First, you need a coupling between the optical cannula, light source, and imaging device. This coupling enables illumination of the GECI in the brain through the optical cannula and transmission of the emission signal to the camera. Coupling is achieved using an optical fiber. Similar to a cannula, it is important to select a low autofluorescence fiber to reduce any background signal that may contribute to the fiber photometry signal.
Coupling enables you to deliver stimulation/light to and collect fluorescent signals from the brain. GECIs function by generating fluorescence signals, such that they have an excitation and emission spectrum (Grienberger & Konnerth, 2012). To excite GECIs and collect the emitting signal, you require two components: a light source and dichroics/filters.
For excitation of the GECI, LED light sources are commonly selected for fiber photometry since only relatively modest optical power is required. Of course, there is a balance between too little and too much power: either not getting enough signal or photobleaching your sample.
Importantly, the correct excitation wavelength must be selected. For example, GCaMP excitation is blue (~470nm) and emission is green (~530nm). And this is where the second component is necessary. Dichroics and filters allow proper transmission of the correct excitation wavelength to the brain and transmission of the correct emission signal from the brain to the imaging device.
For fiber photometry experiments, individuals may use an isosbestic wavelength, such as 405nm, to control for any movements or artifacts that may contribute to the fiber photometry signal (Gunaydin et al., 2014).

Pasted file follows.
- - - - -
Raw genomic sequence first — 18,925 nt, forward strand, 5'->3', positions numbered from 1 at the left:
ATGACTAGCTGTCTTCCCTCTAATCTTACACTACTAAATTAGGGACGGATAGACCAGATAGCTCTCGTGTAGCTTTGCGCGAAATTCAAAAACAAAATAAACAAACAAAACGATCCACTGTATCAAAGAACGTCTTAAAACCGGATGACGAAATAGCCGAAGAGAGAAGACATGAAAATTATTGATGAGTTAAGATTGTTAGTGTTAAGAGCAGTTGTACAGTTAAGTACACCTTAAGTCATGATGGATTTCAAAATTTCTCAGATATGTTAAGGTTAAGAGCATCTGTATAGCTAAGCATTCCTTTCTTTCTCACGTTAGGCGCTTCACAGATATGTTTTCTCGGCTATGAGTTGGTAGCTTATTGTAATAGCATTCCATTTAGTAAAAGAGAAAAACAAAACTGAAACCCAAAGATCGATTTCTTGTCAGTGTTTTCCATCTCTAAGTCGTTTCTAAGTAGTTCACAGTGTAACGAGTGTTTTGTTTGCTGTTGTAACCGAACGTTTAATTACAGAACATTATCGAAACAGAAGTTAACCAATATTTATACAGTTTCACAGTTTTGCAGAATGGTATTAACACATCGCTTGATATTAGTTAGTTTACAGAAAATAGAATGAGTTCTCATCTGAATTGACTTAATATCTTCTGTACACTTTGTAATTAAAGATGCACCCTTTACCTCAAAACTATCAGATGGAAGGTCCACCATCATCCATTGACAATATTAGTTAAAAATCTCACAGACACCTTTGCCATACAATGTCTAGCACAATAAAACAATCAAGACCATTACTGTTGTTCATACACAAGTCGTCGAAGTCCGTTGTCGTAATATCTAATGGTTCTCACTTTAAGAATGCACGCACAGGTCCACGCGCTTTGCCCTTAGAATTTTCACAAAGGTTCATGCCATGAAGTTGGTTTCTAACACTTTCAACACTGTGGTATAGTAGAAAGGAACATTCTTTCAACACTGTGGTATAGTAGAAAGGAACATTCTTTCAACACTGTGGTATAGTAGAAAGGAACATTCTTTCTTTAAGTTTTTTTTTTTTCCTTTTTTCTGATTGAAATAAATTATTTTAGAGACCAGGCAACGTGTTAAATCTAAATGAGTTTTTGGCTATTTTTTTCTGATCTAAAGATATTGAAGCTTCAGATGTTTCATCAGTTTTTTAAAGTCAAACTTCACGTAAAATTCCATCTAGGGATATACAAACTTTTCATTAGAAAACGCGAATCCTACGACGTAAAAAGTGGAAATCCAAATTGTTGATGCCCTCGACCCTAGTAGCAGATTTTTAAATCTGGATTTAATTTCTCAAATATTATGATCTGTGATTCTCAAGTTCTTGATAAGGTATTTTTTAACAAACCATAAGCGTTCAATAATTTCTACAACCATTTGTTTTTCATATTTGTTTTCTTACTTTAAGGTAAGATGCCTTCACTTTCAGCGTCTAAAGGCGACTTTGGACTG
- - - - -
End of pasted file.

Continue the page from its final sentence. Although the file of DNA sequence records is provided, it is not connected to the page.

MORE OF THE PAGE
Lastly, you need to detect, record, and analyze fluorescent signals from the brain. This is made possible using a photodetector or an imaging device. Three types of devices are used for fiber photometry systems: 1) scientific camera, 2) PMT, and 3) photodetector. In the standard setup for single region imaging, individuals will use a photodetector or PMT with a lock-in amplifier for fast acquisition and low signal-to-noise; however, this method is limited to investigating one individual signal. If you want to perform fiber photometry in multiple brain areas, you will have to use multiple sets of photodetectors or PMT’s (which are expensive), or you may be better off using a scientific camera to measure multiple fiber photometry signals simultaneously.
Successful fiber photometry experiments are a balancing act between the biology and equipment. Luckily, both the biology and equipment are constantly being optimized for better performance and ease of use.
Fiber photometry enables researchers to visualize the activity of neuron populations in a freely-behaving animal using calcium imaging (Kim et al. 2016). By ‘reading out’ neural activity, fiber photometry data can be correlated with cognition and behaviour (e.g., the mouse pushes a lever and a neuron population fires). However, to determine a causal link between neural activity and behaviour, you must be able to manipulate (activate or inhibit) neural activity. The introduction of optogenetics has provided a technique to manipulate cell-type specific neural activity with high temporal precision using light (Yizhar et al. 2011) and, as a result, researchers can objectively determine if a neural population is linked with behaviour and cognition. Thus, the integration of optogenetics and fiber photometry can enable an all-optical approach to both ‘read’ and ‘write’ neural activity in a freely-behaving animal (Kim et al. 2017).
Can optogenetics be integrated with fiber photometry?